As the global pandemic prompted organizations worldwide to implement huge work-from-home programs, we reached out to offer help with securing the newly created remote-access channels with multifactor authentication (MFA) through our Defender product. We knew that Defender would be a great fit: easy to configure and quick to deploy. We also knew that it could reduce complexity in a time of crisis. The response was overwhelming, as IT departments around the world deployed Defender to protect their scaled-up VPNs and remote access solutions.

Now we turn to the other factor: the passwords. These are still ultimately the keys to the kingdom, and protecting, securing and managing them is critical from a security and access perspective. Not only do we use passwords to restrict attackers from reaching corporate resources, but also we need them to enable our colleagues to do their jobs, to access systems they need and to get information they require.

Expanded access and potential attack surface

A compromised password is always costly – and the stakes are higher than ever. However, what you may not realize is that the remote access you just rolled out created a whole new attack surface for your organization. Potential attackers now don’t have to deal with the physical security of your office buildings, and as long as they have the correct login data, they can access your corporate network and all its riches. Considering the billions of login data stolen from various organizations in gigantic data breaches, we recommend changing passwords for all remote workers as the work-from-home program is rolled out.

And with the recent revolution in password policy guidelines, now is the best time to implement these in your organization, too. If you want to know more about the recent shift in password security, here’s a summary:

Industry recommendations, like the NIST-published Digital Security Guidelines and the Microsoft Security Baseline, now recommend dropping password expiration policies, removing complexity rules, and asking for longer passwords.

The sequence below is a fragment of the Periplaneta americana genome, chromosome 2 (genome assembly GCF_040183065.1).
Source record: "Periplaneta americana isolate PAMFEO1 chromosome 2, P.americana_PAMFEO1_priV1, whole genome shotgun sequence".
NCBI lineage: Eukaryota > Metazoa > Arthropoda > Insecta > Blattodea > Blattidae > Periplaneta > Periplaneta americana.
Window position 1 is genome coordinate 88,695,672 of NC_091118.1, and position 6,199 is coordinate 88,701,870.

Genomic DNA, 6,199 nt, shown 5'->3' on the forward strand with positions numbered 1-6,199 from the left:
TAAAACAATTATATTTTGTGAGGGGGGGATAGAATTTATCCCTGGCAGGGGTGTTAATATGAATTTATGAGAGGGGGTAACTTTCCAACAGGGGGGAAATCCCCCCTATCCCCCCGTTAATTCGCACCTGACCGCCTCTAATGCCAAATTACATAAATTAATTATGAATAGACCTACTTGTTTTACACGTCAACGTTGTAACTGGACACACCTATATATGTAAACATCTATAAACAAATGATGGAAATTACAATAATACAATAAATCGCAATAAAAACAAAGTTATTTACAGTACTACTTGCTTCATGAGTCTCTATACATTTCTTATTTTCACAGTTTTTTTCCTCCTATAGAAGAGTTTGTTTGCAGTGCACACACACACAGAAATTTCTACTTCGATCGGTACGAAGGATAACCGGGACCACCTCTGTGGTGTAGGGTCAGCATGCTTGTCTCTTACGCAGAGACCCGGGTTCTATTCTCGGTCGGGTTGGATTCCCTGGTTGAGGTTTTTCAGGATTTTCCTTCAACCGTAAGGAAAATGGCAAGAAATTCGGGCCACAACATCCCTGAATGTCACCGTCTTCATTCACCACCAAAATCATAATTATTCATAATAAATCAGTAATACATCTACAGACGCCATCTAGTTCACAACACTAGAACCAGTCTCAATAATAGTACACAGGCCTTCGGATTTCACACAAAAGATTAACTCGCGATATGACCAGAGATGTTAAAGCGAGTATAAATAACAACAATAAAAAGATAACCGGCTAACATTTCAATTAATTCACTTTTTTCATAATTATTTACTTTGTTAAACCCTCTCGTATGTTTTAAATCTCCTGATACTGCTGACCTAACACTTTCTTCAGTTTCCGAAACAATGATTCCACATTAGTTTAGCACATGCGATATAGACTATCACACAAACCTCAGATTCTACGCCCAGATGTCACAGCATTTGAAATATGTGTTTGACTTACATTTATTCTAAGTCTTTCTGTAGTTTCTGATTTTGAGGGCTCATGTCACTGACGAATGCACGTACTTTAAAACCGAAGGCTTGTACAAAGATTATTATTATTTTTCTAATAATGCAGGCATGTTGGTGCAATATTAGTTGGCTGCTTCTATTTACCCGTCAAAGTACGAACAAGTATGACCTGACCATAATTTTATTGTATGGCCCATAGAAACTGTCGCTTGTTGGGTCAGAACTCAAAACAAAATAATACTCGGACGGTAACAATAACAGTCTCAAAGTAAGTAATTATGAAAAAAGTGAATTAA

One Identity Password Manager can help solve your password challenges. Password Manager is a self-service management portal where all users can unlock their accounts, and reset or change their passwords without involving IT support. Like our Defender solution, Password Manager is easy to deploy, and the ROI is nearly instant: the self-service portal immediately offloads the vast majority of password-related tasks that typically fall to your Help Desk team. So your IT staff can work on other, more important tasks.

Since Password Manager is a user-facing application, we put a lot of effort in making it easy to navigate. Every minute we spend on fine-tuning the UX means hours saved in support phone calls, and that is why we just unveiled a redesigned user interface. While still in opt-in phase, we encourage all organizations to switch to this cleaner, simpler UI.

Notably, our team at Quest-One Identity just did the same thing in-house. Through our use of Password Manager, we introduced new password policies that better address the threat environment and optimize user behaviors. We decided to expire all current passwords and prompt a company-wide password-update wave to migrate everyone to the new NIST and Microsoft-recommended policies. We stopped expiring passwords and did away with the usual complexity rules, too. Instead, we asked our users to implement longer passwords (or passphrases) and change passwords only when we get a hint they might be compromised.

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